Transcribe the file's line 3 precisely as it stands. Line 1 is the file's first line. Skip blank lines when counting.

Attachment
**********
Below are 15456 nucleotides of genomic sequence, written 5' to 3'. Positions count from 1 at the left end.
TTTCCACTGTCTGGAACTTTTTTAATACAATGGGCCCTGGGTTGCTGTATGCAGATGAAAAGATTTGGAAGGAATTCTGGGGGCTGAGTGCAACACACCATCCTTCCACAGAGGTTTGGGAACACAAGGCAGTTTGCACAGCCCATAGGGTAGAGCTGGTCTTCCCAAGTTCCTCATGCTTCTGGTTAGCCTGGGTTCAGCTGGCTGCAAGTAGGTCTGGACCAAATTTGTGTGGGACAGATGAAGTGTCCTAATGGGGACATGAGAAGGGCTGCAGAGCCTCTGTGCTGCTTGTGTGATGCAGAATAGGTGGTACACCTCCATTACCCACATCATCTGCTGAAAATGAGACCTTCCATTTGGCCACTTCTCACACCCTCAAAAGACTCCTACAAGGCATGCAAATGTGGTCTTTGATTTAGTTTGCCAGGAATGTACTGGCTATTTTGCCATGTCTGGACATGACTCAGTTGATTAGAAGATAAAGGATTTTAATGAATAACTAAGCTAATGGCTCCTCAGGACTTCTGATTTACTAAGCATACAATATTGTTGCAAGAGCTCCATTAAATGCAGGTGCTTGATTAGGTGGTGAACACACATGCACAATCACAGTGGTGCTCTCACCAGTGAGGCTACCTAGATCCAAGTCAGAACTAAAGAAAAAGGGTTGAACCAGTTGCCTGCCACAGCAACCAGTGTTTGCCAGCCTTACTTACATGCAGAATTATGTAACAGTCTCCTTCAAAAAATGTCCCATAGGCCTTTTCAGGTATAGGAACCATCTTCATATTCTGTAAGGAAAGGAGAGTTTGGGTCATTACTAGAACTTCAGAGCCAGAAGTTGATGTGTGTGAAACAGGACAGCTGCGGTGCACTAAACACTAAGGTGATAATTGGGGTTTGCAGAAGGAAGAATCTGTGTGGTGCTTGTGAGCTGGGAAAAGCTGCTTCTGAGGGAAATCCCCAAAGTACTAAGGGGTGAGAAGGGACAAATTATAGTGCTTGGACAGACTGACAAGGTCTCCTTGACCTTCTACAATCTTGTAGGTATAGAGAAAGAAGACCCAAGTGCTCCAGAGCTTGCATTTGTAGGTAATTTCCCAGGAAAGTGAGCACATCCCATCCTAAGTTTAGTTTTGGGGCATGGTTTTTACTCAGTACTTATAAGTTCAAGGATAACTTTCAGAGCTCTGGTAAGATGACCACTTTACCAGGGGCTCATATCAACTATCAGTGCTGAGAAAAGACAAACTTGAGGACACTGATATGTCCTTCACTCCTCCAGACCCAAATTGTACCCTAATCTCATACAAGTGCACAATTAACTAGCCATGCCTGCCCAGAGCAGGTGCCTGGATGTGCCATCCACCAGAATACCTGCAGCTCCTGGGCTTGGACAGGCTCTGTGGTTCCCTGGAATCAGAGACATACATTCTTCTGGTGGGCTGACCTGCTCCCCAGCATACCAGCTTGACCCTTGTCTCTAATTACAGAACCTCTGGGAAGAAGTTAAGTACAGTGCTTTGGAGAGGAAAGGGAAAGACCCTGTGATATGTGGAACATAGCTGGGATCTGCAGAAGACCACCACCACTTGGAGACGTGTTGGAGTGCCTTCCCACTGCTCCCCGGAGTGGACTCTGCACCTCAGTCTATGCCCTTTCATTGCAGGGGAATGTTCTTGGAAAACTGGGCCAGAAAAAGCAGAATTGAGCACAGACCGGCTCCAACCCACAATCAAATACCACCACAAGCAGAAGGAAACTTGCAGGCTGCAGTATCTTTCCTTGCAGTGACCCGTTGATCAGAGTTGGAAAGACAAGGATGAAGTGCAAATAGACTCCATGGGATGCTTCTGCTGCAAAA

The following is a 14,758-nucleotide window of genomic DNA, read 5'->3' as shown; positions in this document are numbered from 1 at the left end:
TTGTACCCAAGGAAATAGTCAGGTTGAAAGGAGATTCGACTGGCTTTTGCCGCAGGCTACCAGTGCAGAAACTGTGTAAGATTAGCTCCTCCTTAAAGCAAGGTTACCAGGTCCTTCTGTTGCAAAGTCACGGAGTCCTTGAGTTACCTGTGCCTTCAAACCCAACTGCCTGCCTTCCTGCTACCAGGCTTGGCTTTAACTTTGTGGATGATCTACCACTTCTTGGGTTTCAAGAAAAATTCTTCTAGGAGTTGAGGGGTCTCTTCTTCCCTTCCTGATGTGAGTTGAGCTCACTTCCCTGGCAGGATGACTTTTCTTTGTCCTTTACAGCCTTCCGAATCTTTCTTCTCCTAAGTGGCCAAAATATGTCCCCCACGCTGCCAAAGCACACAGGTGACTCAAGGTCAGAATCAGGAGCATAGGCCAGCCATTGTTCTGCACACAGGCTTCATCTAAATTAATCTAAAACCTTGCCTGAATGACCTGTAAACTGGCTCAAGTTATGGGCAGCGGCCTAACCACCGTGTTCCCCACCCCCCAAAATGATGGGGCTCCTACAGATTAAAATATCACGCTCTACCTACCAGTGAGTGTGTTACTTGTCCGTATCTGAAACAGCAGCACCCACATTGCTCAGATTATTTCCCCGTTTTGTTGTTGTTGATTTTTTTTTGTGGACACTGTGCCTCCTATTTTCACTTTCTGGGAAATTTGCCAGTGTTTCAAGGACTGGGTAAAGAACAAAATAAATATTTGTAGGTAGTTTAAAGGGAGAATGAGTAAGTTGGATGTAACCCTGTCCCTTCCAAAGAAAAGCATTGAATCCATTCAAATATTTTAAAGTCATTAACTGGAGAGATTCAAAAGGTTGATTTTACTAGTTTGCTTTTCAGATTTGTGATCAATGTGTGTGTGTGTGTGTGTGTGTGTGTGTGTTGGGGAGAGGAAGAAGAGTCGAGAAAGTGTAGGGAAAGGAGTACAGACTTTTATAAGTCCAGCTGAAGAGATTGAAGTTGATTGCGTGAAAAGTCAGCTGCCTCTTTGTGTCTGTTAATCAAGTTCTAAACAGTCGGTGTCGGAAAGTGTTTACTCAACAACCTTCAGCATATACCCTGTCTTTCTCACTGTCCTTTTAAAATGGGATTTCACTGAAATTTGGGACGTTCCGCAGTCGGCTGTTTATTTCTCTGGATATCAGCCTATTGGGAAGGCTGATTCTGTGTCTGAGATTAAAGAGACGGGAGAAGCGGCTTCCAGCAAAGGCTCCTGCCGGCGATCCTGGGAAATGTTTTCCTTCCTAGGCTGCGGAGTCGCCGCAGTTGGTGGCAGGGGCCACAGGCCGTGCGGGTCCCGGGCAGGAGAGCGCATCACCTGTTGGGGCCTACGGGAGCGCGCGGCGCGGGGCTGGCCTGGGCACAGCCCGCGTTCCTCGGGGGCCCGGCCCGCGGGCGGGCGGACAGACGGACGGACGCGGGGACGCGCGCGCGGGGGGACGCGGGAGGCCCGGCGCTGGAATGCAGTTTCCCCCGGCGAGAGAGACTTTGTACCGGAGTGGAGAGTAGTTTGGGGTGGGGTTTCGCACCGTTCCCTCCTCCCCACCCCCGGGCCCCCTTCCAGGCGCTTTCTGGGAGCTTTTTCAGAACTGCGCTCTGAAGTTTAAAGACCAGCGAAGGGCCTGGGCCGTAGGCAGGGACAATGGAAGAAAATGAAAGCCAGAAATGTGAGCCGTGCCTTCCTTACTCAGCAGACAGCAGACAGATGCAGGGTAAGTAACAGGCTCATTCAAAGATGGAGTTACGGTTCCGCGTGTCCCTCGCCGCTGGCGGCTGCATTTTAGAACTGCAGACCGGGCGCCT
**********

The following is a 14,758-nucleotide window of genomic DNA, read 5'->3' as shown; positions in this document are numbered from 1 at the left end: